Nonclinical Toxicology Carcinogenesis, Mutagenesis, Impairment Of Fertility There was no evidence of carcinogenicity when mice and rats received ivabradine up to 104 weeks by dietary administration. High doses in these studies were associated with mean ivabradine exposures of at least 37 times higher than the human exposure (AUC0-24hr) at the MRHD. Ivabradine tested negative in the following assays: bacterial reverse mutation (Ames) assay, in vivo bone marrow micronucleus assay in both mouse and rat, in vivo chromosomal aberration assay in rats, and in vivo unscheduled DNA synthesis assay in rats. Results of the in vitro chromosomal aberration assay were equivocal at concentrations approximately 1,500 times the human Cmax at the MRHD. Ivabradine tested positive in the mouse lymphoma assays and in vitro unscheduled DNA synthesis assay in rat hepatocytes at concentrations greater than 1,500 times the human Cmax at the MRHD. Reproduction toxicity studies in animals demonstrated that ivabradine did not affect fertility in male or female rats at exposures 46 to 133 times the human exposure (AUC0-24hr) at the MRHD. Use In Specific Populations Pregnancy Risk Summary Based on findings in animals, Corlanor may cause fetal harm when administered to a pregnant woman. There are no adequate and well-controlled studies of Corlanor in pregnant women to inform any drug-associated risks. In animal reproduction studies, oral administration of ivabradine to pregnant rats during organogenesis at a dosage providing 1 to 3 times the human exposure (AUC0-24hr) at the MRHD resulted in embryo-fetal toxicity and teratogenicity manifested as abnormal shape of the heart, interventricular septal defect, and complex anomalies of primary arteries. Increased postnatal mortality was associated with these teratogenic effects in rats. In pregnant rabbits, increased post-implantation loss was noted at an exposure (AUC0-24hr) 5 times the human exposure at the MRHD. Lower doses were not tested in rabbits. The background risk of major birth defects for the indicated population is unknown. The estimated background risk of major birth defects in the U.S. general population is 2 to 4%, however, and the estimated risk of miscarriage is 15 to 20% in clinically recognized pregnancies. Advise a pregnant woman of the potential risk to the fetus. Clinical Considerations Disease-Associated Maternal and/or Embryo/Fetal Risk Stroke volume and heart rate increase during pregnancy, increasing cardiac output, especially during the first trimester. Pregnant patients with left ventricular ejection fraction less than 35% on maximally tolerated doses of beta-blockers may be particularly heart-rate dependent for augmenting cardiac output. Therefore, pregnant patients who are started on Corlanor, especially during the first trimester, should be followed closely for destabilization of their congestive heart failure that could result from heart rate slowing. Monitor pregnant women with chronic heart failure in 3rd trimester of pregnancy for preterm birth. Data Animal Data In pregnant rats, oral administration of ivabradine during the period of organogenesis (gestation day 6-15) at doses of 2.3, 4.6, 9.3, or 19 mg/kg/day resulted in fetal toxicity and teratogenic effects. Increased intrauterine and post-natal mortality and cardiac malformations were observed at doses ≥ 2.3 mg/kg/day (equivalent to the human exposure at the MRHD based on AUC0-24hr). Teratogenic effects including interventricular septal defect and complex anomalies of major arteries were observed at doses ≥ 4.6 mg/kg/day (approximately 3 times the human exposure at the MRHD based on AUC0-24hr). In pregnant rabbits, oral administration of ivabradine during the period of organogenesis (gestation day 618) at doses of 7, 14, or 28 mg/kg/day resulted in fetal toxicity and teratogenicity. Treatment with all doses ≥ 7 mg/kg/day (equivalent to the human exposure at the MRHD based on AUC0-24hr) caused an increase in post-implantation loss. At the high dose of 28 mg/kg/day (approximately 15 times the human exposure at the MRHD based on AUC0-24hr), reduced fetal and placental weights were observed, and evidence of teratogenicity (ectrodactylia observed in 2 of 148 fetuses from 2 of 18 litters) was demonstrated. In the pre-and postnatal study, pregnant rats received oral administration of ivabradine at doses of 2.5, 7, or 20 mg/kg/day from gestation day 6 to lactation day 20. Increased postnatal mortality associated with cardiac teratogenic findings was observed in the F1 pups delivered by dams treated at the high dose (approximately 15 times the human exposure at the MRHD based on AUC0-24hr). Lactation Risk Summary There is no information regarding the presence of ivabradine in human milk, the effects of ivabradine on the breastfed infant, or the effects of the drug on milk production. Animal studies have shown, however, that ivabradine is present in rat milk [see Data]. Because of the potential risk to breastfed infants from exposure to Corlanor, breastfeeding is not recommended. Data Lactating rats received daily oral doses of [14C]-ivabradine (7 mg/kg) on post-parturition days 10 to 14; milk and maternal plasma were collected at 0.5 and 2.5 hours post-dose on day 14. The ratios of total radioactivity associated with [14C]-ivabradine or its metabolites in milk vs. plasma were 1.5 and 1.8, respectively, indicating that ivabradine is transferred to milk after oral administration. Females And Males Of Reproductive Potential Contraception Females Corlanor may cause fetal harm, based on animal data. Advise females of reproductive potential to use effective contraception during Corlanor treatment [see Use In Specific Populations]. Pediatric Use Safety and effectiveness in pediatric patients have not been established. Geriatric Use No pharmacokinetic differences have been observed in elderly ( ≥ 65 years) or very elderly ( ≥ 75 years) patients compared to the overall population. However, Corlanor has only been studied in a limited number of patients ≥ 75 years of age. Hepatic Impairment No dose adjustment is required in patients with mild or moderate hepatic impairment. Corlanor is contraindicated in patients with severe hepatic impairment (Child-Pugh C) as it has not been studied in this population and an increase in systemic exposure is anticipated [see CONTRAINDICATIONS and CLINICAL PHARMACOLOGY]. Renal Impairment No dosage adjustment is required for patients with creatinine clearance 15 to 60 mL/min. No data are available for patients with creatinine clearance below 15 mL/min [see CLINICAL PHARMACOLOGY]. Last reviewed on RxList: 4/27/2015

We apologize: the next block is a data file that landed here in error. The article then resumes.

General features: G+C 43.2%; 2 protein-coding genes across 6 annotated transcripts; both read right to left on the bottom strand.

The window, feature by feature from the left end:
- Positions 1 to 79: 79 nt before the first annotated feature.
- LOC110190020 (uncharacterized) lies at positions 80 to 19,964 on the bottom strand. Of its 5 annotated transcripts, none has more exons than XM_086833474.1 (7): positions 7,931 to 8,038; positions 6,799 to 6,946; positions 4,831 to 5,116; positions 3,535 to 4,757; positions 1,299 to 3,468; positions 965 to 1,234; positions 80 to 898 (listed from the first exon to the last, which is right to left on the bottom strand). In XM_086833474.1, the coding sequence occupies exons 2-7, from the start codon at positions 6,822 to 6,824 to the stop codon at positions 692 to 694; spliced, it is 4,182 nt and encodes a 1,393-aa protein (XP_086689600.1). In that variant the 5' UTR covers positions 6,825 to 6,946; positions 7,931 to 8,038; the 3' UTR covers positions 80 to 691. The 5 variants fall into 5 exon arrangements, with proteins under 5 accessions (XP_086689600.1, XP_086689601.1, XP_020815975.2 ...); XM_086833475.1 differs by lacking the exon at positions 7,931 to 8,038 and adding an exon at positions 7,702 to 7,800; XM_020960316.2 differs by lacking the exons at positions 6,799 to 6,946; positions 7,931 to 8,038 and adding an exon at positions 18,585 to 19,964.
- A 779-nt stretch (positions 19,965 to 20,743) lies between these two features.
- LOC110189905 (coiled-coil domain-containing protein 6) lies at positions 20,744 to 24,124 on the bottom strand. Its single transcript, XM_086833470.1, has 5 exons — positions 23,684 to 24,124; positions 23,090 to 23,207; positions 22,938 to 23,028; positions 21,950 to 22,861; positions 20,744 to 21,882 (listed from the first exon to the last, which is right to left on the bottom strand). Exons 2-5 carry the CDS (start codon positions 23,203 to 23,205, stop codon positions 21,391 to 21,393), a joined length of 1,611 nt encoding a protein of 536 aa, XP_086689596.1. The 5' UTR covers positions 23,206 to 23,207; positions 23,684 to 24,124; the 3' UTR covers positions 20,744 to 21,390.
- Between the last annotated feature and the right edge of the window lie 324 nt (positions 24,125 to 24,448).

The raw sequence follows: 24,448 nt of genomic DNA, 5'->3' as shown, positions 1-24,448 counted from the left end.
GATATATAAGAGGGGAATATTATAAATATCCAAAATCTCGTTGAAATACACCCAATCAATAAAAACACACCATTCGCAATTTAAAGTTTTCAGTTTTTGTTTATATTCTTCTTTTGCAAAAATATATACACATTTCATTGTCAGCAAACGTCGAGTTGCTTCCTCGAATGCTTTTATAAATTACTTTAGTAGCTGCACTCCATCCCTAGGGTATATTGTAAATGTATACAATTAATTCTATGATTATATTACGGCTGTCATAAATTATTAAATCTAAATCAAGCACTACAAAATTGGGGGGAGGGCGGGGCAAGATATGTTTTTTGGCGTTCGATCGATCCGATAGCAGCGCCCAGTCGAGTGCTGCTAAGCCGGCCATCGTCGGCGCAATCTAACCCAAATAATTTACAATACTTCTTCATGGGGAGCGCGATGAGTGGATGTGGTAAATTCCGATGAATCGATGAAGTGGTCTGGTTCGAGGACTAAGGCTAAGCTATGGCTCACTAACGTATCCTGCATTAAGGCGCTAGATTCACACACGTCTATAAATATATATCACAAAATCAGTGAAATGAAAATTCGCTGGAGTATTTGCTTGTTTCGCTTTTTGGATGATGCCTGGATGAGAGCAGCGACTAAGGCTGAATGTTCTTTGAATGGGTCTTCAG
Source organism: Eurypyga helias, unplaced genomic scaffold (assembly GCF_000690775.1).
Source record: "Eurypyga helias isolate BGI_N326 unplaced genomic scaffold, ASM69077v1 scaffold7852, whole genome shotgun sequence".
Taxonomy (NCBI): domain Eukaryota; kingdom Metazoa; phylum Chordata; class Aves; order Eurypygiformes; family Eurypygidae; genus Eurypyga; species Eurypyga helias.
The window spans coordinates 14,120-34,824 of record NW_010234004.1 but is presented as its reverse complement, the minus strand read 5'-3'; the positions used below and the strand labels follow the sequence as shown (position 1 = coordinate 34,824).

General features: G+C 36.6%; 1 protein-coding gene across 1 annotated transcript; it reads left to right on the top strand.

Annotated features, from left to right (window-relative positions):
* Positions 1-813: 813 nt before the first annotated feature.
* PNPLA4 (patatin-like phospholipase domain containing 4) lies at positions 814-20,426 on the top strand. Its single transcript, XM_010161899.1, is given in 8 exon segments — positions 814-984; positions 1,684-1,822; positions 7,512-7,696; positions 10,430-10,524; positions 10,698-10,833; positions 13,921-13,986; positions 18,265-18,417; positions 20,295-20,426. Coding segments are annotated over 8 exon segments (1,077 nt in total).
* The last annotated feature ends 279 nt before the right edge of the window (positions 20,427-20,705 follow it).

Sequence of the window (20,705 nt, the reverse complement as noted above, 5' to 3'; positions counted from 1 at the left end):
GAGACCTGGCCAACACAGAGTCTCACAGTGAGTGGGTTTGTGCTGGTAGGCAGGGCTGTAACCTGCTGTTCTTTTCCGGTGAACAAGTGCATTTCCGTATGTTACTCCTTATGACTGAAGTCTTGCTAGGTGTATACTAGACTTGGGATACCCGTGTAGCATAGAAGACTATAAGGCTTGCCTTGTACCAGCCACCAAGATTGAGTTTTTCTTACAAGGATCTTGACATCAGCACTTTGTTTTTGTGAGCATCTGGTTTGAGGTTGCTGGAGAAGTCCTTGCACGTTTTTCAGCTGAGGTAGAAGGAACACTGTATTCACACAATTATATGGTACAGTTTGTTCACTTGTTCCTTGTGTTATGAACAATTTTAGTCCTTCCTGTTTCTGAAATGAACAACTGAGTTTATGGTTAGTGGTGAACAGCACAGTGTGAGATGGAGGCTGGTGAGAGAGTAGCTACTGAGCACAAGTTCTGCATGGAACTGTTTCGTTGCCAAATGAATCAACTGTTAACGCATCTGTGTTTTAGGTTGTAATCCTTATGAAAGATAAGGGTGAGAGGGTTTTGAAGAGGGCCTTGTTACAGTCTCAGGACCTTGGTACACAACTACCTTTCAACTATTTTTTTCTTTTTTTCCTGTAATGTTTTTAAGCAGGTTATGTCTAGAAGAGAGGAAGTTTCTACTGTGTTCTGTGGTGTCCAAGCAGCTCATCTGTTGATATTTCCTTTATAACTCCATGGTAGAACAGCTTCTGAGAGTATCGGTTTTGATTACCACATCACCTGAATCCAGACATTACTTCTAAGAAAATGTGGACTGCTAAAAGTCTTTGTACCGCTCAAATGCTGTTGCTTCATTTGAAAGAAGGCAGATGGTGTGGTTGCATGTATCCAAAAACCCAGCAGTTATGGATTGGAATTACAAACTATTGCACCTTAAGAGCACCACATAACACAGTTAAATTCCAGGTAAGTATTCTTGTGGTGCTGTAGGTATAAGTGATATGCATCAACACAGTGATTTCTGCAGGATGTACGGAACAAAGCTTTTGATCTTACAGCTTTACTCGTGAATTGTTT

This monograph has been modified to include the generic and brand name in many instances.